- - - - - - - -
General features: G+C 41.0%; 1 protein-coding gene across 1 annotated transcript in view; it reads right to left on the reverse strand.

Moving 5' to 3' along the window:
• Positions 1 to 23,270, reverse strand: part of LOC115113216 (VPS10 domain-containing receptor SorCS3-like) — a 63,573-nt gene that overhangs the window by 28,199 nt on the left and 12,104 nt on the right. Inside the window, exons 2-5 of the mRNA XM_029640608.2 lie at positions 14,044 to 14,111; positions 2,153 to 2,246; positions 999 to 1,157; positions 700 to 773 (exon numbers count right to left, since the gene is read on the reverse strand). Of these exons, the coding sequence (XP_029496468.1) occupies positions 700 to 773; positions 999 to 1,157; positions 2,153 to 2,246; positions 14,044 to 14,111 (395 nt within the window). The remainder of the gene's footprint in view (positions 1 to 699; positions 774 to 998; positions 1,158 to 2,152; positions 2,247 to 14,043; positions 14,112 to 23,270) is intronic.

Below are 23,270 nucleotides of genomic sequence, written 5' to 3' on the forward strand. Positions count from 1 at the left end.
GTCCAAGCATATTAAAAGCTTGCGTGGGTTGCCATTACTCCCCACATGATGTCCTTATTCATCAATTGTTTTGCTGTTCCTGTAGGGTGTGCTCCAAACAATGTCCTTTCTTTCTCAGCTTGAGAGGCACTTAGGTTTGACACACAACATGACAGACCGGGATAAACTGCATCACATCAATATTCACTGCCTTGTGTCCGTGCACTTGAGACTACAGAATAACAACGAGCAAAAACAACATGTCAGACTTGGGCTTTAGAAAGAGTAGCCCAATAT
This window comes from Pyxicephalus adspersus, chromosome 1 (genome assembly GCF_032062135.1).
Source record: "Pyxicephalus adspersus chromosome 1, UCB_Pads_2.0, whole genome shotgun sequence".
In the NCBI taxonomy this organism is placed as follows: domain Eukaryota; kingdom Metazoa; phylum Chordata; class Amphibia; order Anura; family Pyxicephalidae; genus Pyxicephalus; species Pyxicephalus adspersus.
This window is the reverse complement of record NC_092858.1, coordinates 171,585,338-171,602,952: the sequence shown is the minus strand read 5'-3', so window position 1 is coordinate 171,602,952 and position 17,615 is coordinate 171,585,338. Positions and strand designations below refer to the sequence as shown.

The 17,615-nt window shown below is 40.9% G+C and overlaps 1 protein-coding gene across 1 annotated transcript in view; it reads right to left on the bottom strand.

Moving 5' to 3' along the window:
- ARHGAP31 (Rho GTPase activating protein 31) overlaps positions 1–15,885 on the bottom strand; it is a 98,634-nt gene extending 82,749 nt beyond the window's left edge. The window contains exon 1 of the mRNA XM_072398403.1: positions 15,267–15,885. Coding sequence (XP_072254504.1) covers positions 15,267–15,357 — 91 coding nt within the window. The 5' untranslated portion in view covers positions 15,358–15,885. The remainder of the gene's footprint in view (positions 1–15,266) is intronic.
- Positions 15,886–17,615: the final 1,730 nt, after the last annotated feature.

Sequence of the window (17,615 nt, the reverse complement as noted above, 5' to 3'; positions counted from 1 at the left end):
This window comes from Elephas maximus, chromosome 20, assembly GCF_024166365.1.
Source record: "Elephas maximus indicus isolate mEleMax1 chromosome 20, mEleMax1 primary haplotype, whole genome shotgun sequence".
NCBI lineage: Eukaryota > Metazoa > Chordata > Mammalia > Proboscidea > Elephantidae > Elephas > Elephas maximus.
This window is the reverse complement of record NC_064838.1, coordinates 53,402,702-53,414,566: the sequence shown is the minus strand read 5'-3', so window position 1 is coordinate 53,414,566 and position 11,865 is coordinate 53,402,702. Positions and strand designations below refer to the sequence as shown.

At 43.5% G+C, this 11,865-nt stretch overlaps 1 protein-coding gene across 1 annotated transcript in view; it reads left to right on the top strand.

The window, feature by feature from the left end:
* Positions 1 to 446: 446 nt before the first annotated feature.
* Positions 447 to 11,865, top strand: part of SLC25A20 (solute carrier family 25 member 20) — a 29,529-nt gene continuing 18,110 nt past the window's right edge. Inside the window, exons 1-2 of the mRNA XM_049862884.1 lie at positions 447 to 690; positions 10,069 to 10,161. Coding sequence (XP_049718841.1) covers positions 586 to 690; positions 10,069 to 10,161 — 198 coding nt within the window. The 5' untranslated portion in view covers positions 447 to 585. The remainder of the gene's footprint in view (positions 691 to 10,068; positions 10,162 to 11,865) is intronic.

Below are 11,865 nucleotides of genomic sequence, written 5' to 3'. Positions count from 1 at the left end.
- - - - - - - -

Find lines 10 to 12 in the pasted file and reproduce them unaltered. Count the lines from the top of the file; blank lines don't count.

The 17,615-nt window shown below is 40.9% G+C and overlaps 1 protein-coding gene across 1 annotated transcript in view; it reads right to left on the bottom strand.

Moving 5' to 3' along the window:
- ARHGAP31 (Rho GTPase activating protein 31) overlaps positions 1–15,885 on the bottom strand; it is a 98,634-nt gene extending 82,749 nt beyond the window's left edge. The window contains exon 1 of the mRNA XM_072398403.1: positions 15,267–15,885. Coding sequence (XP_072254504.1) covers positions 15,267–15,357 — 91 coding nt within the window. The 5' untranslated portion in view covers positions 15,358–15,885. The remainder of the gene's footprint in view (positions 1–15,266) is intronic.